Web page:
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12 Mar Artificial Smarts – Intro to Section 8

Apps Section LogoWelcome to Section 8 of Understanding Context. Click here for the table of contents. After having gone into too much and not enough detail about the brain and how it enables us to thing and understand one another, it’s time to apply this knowledge to making computers do more for us. That’s what this section is all about.

Computer software applications (apps for short and for mobile) and the processes of which they are composed may be said to exhibit intelligence. What counts as “smarts” may be a moving target. Before the invention of the pocket calculator, mathematics was believed to require intelligence. Is it an insult to the human brain or to the God who created it to replace its complex capabilities with a mere device? You decide. I the mean time, I have some experience with application development, its processes and outcomes I would like to share with you.

Understanding Context Cross-Reference
Click on these Links to other posts and glossary/bibliography references
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Section 7 – Cyber Modeling Section 9 – The End of Code
Definitions References
software   processes
algorithms    heuristics 

Intelligent Design

Apps and ProcessesIn this section of the Understanding Context blog, I will post my ideas about specific designs for smarter software. Smarter algorithms and heuristics will not be my only target. Having served the corporate thirst for better automation for a few decades, I have ideas about how to go about defining the need and the approach, then executing successful projects to deliver the capabilities. Part of the discussion is just about defining the value proposition correctly, and another part is about design engineering and project management methodologies. No matter how smart the idea is, if you can’t build it efficiently, it may never get off the ground. And just because you launch a software package, doesn’t mean people will use it.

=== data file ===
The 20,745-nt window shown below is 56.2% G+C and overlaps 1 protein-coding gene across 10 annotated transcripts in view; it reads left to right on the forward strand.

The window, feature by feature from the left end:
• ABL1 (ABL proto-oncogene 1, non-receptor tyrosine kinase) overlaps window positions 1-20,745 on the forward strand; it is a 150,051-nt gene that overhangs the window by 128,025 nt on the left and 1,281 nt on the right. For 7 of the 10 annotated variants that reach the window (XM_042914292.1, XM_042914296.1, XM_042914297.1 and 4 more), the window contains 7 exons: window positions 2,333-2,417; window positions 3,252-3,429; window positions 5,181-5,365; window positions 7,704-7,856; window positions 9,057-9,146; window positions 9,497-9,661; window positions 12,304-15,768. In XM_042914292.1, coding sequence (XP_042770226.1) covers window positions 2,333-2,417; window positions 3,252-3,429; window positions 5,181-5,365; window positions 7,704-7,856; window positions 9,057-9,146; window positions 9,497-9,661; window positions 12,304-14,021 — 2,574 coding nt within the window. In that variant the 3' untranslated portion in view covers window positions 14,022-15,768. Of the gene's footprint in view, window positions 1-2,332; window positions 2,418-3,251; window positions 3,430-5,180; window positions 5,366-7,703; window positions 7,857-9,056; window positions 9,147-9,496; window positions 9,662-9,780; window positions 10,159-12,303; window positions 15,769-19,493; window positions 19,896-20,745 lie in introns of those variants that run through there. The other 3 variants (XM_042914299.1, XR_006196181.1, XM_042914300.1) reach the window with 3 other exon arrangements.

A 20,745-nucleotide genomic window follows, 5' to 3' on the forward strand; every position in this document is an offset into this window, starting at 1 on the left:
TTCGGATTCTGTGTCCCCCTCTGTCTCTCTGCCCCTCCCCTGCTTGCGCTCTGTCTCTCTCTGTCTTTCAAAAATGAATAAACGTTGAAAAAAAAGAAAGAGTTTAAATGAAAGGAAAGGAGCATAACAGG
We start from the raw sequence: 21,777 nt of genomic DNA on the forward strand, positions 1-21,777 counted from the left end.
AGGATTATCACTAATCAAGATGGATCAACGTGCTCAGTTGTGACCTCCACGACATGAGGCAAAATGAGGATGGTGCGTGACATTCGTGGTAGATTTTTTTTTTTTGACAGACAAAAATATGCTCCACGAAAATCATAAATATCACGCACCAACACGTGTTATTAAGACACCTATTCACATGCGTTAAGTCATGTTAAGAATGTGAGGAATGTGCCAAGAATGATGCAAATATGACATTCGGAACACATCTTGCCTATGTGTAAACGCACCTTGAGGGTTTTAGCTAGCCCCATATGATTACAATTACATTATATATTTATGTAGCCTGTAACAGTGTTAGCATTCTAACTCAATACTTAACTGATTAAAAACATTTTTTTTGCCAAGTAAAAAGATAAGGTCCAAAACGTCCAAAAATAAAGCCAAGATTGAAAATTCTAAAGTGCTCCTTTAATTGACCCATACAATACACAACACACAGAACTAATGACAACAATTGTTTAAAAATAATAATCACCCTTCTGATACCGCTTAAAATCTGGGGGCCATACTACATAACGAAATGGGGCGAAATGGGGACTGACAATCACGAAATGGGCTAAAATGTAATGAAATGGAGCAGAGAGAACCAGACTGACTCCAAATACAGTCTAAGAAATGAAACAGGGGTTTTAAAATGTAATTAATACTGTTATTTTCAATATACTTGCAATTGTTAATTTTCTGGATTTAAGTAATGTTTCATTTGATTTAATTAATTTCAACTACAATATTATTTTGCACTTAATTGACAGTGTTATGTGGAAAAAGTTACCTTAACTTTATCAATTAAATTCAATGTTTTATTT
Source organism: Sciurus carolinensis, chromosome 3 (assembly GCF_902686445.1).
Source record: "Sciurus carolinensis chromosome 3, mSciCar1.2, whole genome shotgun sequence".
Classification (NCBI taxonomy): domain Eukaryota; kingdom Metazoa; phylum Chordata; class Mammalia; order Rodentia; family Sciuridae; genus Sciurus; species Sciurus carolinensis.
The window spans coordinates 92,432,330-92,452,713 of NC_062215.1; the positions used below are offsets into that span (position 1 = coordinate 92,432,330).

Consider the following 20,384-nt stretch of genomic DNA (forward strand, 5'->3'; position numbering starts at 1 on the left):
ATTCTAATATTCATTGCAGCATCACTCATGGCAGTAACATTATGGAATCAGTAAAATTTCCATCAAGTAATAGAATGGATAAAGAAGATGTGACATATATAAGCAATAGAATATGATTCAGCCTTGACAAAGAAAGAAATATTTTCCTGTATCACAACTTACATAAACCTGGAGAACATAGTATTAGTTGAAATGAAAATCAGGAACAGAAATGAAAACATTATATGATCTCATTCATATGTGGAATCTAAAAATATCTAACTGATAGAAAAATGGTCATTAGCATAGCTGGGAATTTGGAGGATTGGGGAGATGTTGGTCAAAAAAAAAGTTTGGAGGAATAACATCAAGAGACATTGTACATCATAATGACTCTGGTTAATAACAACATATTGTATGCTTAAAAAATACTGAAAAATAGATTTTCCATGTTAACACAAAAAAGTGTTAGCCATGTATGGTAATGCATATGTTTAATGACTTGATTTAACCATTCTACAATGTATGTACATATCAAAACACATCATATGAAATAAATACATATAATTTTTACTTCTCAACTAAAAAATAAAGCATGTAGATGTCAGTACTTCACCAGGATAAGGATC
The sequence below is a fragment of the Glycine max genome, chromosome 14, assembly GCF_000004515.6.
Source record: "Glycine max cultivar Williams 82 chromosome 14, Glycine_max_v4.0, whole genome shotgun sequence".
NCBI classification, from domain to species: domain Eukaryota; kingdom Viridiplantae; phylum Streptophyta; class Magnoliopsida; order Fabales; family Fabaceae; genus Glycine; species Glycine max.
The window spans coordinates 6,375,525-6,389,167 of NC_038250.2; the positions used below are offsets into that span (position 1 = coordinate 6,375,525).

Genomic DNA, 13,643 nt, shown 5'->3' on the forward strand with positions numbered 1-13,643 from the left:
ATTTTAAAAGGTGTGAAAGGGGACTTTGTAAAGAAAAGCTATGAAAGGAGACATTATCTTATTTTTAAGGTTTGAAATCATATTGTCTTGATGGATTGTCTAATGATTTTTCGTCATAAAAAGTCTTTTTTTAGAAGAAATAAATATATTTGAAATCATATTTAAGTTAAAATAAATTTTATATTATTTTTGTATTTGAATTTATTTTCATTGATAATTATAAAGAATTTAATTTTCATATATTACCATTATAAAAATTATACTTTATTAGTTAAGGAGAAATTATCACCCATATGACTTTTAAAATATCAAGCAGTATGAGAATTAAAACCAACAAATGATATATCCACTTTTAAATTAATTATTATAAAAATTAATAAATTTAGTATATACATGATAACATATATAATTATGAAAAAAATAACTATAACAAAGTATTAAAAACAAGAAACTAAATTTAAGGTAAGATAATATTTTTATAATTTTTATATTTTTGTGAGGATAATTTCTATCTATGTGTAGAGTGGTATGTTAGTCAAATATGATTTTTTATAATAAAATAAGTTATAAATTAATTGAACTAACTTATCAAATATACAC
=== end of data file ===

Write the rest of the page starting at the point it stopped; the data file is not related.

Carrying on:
Social Media

Social Media IconsThere is something perversely intelligent about social media. Please don’t shoot me yet – hear me out. Social models provided by Twitter for instant knowledge sharing, Maven for consultative knowledge sharing, Linked-In for building circles of affinity, and others have proven extremely valuable in promoting the cross-pollination of ideas. This cross-pollination is of incalculable importance in sharing knowledge. There are pockets of knowledge everywhere in the world, and the entire family benefits from every little thing we do to understand one-another, and disseminate local knowledge so it becomes general and accessible knowledge.

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